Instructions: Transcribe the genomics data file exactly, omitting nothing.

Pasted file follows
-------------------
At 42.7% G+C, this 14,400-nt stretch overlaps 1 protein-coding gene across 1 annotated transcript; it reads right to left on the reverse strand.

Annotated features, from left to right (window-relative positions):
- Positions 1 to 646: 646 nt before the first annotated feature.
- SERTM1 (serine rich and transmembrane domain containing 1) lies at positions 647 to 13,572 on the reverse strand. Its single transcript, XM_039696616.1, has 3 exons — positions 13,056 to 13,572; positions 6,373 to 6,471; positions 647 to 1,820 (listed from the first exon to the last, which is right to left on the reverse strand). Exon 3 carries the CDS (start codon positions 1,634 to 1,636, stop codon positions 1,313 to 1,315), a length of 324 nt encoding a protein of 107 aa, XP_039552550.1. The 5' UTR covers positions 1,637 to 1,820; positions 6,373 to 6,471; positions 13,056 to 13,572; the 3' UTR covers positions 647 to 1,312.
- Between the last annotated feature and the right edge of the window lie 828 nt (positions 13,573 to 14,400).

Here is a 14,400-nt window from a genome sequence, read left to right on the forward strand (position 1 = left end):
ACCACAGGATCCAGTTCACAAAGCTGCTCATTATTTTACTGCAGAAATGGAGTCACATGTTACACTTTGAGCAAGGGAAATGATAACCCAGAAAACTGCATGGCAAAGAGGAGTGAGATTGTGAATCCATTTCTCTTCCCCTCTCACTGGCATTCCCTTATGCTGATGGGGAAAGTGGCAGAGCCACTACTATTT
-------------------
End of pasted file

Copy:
At 42.7% G+C, this 14,400-nt stretch overlaps 1 protein-coding gene across 1 annotated transcript; it reads right to left on the reverse strand.

Annotated features, from left to right (window-relative positions):
- Positions 1 to 646: 646 nt before the first annotated feature.
- SERTM1 (serine rich and transmembrane domain containing 1) lies at positions 647 to 13,572 on the reverse strand. Its single transcript, XM_039696616.1, has 3 exons — positions 13,056 to 13,572; positions 6,373 to 6,471; positions 647 to 1,820 (listed from the first exon to the last, which is right to left on the reverse strand). Exon 3 carries the CDS (start codon positions 1,634 to 1,636, stop codon positions 1,313 to 1,315), a length of 324 nt encoding a protein of 107 aa, XP_039552550.1. The 5' UTR covers positions 1,637 to 1,820; positions 6,373 to 6,471; positions 13,056 to 13,572; the 3' UTR covers positions 647 to 1,312.
- Between the last annotated feature and the right edge of the window lie 828 nt (positions 13,573 to 14,400).

Here is a 14,400-nt window from a genome sequence, read left to right on the forward strand (position 1 = left end):
ACCACAGGATCCAGTTCACAAAGCTGCTCATTATTTTACTGCAGAAATGGAGTCACATGTTACACTTTGAGCAAGGGAAATGATAACCCAGAAAACTGCATGGCAAAGAGGAGTGAGATTGTGAATCCATTTCTCTTCCCCTCTCACTGGCATTCCCTTATGCTGATGGGGAAAGTGGCAGAGCCACTACTATTT